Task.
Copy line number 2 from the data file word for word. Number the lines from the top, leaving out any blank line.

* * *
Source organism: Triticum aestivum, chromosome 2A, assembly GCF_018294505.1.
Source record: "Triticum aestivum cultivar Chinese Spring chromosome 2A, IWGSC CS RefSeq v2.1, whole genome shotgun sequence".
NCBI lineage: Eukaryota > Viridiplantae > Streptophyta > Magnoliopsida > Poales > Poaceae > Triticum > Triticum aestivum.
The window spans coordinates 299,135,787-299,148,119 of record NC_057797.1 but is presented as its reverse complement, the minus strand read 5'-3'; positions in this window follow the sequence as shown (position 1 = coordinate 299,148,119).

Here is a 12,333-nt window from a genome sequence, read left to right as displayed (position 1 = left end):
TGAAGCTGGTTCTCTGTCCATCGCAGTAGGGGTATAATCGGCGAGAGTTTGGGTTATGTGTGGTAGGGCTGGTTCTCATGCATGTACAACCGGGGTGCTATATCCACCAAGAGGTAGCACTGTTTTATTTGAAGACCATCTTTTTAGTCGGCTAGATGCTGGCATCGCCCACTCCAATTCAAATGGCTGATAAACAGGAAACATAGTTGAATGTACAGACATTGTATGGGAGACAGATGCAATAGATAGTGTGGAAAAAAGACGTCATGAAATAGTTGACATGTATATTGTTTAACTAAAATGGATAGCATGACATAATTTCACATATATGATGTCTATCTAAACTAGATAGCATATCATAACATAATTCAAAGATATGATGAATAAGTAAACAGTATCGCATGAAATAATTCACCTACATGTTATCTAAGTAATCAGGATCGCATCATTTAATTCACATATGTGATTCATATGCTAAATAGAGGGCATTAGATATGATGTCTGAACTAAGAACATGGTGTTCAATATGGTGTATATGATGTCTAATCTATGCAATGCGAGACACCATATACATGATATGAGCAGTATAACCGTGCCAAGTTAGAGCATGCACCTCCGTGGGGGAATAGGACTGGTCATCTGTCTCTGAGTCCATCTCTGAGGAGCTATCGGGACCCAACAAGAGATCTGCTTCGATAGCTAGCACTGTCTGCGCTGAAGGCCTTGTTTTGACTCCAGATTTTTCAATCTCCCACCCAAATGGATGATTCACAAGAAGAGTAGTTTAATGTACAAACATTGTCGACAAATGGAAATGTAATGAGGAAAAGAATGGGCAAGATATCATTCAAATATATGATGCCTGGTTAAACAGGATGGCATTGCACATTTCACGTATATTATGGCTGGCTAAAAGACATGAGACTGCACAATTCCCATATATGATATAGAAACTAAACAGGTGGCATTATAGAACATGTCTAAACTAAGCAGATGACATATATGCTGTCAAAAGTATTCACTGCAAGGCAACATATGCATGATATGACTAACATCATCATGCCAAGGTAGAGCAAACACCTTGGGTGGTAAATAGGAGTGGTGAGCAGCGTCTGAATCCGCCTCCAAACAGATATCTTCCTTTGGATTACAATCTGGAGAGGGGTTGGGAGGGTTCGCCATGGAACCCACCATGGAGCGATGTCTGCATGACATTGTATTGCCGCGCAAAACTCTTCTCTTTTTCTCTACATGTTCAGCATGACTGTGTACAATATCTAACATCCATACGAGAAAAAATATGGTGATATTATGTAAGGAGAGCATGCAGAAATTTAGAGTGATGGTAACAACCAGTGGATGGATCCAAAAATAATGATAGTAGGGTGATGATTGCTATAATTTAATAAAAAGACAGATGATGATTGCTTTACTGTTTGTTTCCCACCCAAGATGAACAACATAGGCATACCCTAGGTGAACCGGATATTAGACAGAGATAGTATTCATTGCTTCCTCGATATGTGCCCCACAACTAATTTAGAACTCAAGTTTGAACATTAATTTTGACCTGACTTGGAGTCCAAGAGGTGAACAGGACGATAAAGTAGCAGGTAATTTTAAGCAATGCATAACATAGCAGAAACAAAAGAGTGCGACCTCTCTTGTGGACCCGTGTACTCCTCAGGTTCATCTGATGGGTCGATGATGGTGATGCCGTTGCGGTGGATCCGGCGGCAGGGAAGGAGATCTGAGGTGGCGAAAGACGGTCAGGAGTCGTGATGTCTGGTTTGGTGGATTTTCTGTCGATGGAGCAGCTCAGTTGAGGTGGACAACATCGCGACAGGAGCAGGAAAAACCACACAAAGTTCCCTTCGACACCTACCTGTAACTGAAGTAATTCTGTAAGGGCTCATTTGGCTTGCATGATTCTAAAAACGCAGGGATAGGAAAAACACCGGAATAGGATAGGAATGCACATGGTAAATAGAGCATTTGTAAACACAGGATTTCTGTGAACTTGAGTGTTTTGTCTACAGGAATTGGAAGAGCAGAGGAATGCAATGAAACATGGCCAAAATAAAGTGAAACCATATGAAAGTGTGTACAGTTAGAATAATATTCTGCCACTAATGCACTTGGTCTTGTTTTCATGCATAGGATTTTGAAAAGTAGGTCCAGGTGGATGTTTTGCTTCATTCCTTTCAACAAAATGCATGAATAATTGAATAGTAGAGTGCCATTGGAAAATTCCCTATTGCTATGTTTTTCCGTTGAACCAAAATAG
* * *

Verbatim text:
Source record: "Triticum aestivum cultivar Chinese Spring chromosome 2A, IWGSC CS RefSeq v2.1, whole genome shotgun sequence".